Tuesday, November 30, 2010
I thought of this when I heard Irvin Kershner had died, which goes to show you the psychological damage a lifetime of comic book reading can do. Kershner, of course, inevitably prompts some funnybook consideration; as director of The Empire Strikes Back, he picks up the considerable baggage of the asserted comics influence on Star Wars, while his direction of Robocop 2 — the first R-rated movie I ever saw in R-rated form — implicates more contemporary notions of translating a cartoonist’s style (i.e. errant screenwriter Frank Miller’s) to a big-money action movie.
Then again, these days the most direct Kershner/comics connection is in fact specifically wedded to psychological damage, in that he served as director for the notorious 1955 horror comic books episode of the television program Confidential Report, currently on a dvd included with the Abrams ComicArts release of The Horror! The Horror!: Comic Books the Government Didn’t Want You to Read! While mostly comprised of awkward interview footage of, say, children recounting various horror comic plots or a reformed cartoonist indicating where touch-up artists made the breasts on his romance comic heroine larger, the meat of the program is surely its energetically cut (and rather patently staged) footage of kids romping out to the woods to take in some fine graphic literature, after which they engage in the unsubtly sexualized (if okay-for-’50s-television) assault of a hapless local boy.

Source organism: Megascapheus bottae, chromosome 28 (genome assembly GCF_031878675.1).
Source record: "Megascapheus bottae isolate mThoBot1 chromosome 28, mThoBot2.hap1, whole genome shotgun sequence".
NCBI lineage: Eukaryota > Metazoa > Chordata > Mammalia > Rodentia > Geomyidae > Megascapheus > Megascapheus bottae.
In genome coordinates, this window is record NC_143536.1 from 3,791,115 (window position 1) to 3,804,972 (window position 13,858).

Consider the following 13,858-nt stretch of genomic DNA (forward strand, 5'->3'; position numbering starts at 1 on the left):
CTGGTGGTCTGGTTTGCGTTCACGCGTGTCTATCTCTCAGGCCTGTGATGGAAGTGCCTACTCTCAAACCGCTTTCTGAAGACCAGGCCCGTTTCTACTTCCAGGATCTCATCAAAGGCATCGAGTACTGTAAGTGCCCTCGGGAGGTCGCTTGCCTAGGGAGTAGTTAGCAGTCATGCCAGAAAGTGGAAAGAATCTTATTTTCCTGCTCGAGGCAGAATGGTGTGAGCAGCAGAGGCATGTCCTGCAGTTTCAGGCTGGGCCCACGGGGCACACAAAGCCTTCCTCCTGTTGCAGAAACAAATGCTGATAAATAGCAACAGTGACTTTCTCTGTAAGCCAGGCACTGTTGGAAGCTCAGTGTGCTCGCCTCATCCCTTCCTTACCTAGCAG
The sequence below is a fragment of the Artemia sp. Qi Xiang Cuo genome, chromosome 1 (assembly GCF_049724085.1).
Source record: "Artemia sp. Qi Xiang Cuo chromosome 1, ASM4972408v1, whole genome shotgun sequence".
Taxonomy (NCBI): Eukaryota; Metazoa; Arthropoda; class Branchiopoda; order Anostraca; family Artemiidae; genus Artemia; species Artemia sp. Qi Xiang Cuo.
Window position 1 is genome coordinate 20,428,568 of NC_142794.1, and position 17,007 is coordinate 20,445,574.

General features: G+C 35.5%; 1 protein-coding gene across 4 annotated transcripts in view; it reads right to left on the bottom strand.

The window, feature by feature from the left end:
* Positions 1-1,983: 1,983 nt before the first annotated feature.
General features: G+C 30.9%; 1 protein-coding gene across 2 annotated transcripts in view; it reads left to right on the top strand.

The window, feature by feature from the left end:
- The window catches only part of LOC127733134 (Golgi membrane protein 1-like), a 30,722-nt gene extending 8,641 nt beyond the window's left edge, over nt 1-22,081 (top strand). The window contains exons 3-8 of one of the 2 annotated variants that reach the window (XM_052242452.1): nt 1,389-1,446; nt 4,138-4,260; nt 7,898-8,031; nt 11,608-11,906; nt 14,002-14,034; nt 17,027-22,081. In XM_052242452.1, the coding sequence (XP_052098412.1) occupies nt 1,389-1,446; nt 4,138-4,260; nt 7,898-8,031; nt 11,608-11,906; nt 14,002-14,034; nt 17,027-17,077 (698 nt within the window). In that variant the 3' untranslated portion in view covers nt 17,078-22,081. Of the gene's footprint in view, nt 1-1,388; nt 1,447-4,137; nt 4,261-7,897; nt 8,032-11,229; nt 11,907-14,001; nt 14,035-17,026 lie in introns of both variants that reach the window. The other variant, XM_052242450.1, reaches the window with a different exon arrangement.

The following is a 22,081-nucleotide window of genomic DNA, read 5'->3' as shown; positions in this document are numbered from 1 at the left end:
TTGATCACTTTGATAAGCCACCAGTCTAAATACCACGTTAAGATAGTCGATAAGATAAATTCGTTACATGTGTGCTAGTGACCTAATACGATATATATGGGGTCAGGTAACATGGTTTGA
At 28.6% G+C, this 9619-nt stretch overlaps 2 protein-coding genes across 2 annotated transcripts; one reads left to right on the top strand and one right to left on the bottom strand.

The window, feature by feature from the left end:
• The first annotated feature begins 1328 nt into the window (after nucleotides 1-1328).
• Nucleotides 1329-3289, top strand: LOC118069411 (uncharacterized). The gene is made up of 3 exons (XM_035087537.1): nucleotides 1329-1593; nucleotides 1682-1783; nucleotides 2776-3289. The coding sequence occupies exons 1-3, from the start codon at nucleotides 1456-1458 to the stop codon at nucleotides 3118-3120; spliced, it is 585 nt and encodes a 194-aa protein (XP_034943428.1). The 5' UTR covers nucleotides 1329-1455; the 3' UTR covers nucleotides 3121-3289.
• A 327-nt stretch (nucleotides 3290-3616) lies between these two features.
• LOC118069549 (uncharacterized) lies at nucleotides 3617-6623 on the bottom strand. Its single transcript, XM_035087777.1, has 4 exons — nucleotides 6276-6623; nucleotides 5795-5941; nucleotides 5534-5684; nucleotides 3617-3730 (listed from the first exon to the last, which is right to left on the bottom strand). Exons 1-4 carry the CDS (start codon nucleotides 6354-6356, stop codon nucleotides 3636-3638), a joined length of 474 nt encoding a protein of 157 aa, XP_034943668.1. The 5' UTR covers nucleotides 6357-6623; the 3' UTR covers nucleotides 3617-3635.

It’s weirdly harrowing stuff — flaunting its journalistic license to loll in content abjectly harsher than usual for its era and style — boasting a centerpiece of delirious kitsch wherein narrator/creative force Paul Coates, like a proud graphic novelist perched at the podium of his spotlight panel at a art comics convention, recites the narrative captions of a jokey, she’ll-rip-yer-heart-out horror poem one-pager with all the cold gravity of Signal 30, after which one of the featured boys rises immediately to his feet and begins driving a pocket knife over and over into a nearby tree. I read comics that make me feel like that too.